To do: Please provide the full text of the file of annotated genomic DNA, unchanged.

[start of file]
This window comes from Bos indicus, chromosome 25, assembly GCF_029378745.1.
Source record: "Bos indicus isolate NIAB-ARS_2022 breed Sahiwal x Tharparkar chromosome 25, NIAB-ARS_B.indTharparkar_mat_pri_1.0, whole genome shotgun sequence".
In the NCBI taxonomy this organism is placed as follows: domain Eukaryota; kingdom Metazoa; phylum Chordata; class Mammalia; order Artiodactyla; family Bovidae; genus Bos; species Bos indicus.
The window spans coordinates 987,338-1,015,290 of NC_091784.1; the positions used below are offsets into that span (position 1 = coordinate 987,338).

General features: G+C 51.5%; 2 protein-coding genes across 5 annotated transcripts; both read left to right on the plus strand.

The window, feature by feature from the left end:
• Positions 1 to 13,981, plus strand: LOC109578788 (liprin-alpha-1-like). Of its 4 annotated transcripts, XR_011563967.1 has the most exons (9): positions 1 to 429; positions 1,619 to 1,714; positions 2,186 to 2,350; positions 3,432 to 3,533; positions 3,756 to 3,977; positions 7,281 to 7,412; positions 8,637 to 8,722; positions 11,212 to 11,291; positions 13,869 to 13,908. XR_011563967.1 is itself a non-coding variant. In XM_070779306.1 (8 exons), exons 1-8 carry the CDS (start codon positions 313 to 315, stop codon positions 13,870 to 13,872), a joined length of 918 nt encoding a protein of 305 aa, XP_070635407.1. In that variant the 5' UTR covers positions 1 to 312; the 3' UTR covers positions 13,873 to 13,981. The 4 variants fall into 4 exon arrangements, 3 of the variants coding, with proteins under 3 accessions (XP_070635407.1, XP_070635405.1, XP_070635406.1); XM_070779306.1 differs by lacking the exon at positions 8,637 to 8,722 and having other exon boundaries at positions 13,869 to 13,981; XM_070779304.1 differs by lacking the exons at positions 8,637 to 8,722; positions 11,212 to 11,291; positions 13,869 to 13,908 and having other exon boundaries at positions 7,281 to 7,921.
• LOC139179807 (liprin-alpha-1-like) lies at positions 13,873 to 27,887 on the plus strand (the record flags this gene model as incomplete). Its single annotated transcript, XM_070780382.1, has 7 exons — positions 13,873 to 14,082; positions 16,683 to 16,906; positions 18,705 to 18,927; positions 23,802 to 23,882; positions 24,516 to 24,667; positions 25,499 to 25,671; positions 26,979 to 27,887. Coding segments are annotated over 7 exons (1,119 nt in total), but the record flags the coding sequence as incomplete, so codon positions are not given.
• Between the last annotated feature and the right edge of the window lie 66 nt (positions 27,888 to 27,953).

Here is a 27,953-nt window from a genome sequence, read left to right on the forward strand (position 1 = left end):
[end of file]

This window comes from Bos indicus, chromosome 25, assembly GCF_029378745.1.
Source record: "Bos indicus isolate NIAB-ARS_2022 breed Sahiwal x Tharparkar chromosome 25, NIAB-ARS_B.indTharparkar_mat_pri_1.0, whole genome shotgun sequence".
In the NCBI taxonomy this organism is placed as follows: domain Eukaryota; kingdom Metazoa; phylum Chordata; class Mammalia; order Artiodactyla; family Bovidae; genus Bos; species Bos indicus.
The window spans coordinates 987,338-1,015,290 of NC_091784.1; the positions used below are offsets into that span (position 1 = coordinate 987,338).

General features: G+C 51.5%; 2 protein-coding genes across 5 annotated transcripts; both read left to right on the plus strand.

The window, feature by feature from the left end:
• Positions 1 to 13,981, plus strand: LOC109578788 (liprin-alpha-1-like). Of its 4 annotated transcripts, XR_011563967.1 has the most exons (9): positions 1 to 429; positions 1,619 to 1,714; positions 2,186 to 2,350; positions 3,432 to 3,533; positions 3,756 to 3,977; positions 7,281 to 7,412; positions 8,637 to 8,722; positions 11,212 to 11,291; positions 13,869 to 13,908. XR_011563967.1 is itself a non-coding variant. In XM_070779306.1 (8 exons), exons 1-8 carry the CDS (start codon positions 313 to 315, stop codon positions 13,870 to 13,872), a joined length of 918 nt encoding a protein of 305 aa, XP_070635407.1. In that variant the 5' UTR covers positions 1 to 312; the 3' UTR covers positions 13,873 to 13,981. The 4 variants fall into 4 exon arrangements, 3 of the variants coding, with proteins under 3 accessions (XP_070635407.1, XP_070635405.1, XP_070635406.1); XM_070779306.1 differs by lacking the exon at positions 8,637 to 8,722 and having other exon boundaries at positions 13,869 to 13,981; XM_070779304.1 differs by lacking the exons at positions 8,637 to 8,722; positions 11,212 to 11,291; positions 13,869 to 13,908 and having other exon boundaries at positions 7,281 to 7,921.
• LOC139179807 (liprin-alpha-1-like) lies at positions 13,873 to 27,887 on the plus strand (the record flags this gene model as incomplete). Its single annotated transcript, XM_070780382.1, has 7 exons — positions 13,873 to 14,082; positions 16,683 to 16,906; positions 18,705 to 18,927; positions 23,802 to 23,882; positions 24,516 to 24,667; positions 25,499 to 25,671; positions 26,979 to 27,887. Coding segments are annotated over 7 exons (1,119 nt in total), but the record flags the coding sequence as incomplete, so codon positions are not given.
• Between the last annotated feature and the right edge of the window lie 66 nt (positions 27,888 to 27,953).

Here is a 27,953-nt window from a genome sequence, read left to right on the forward strand (position 1 = left end):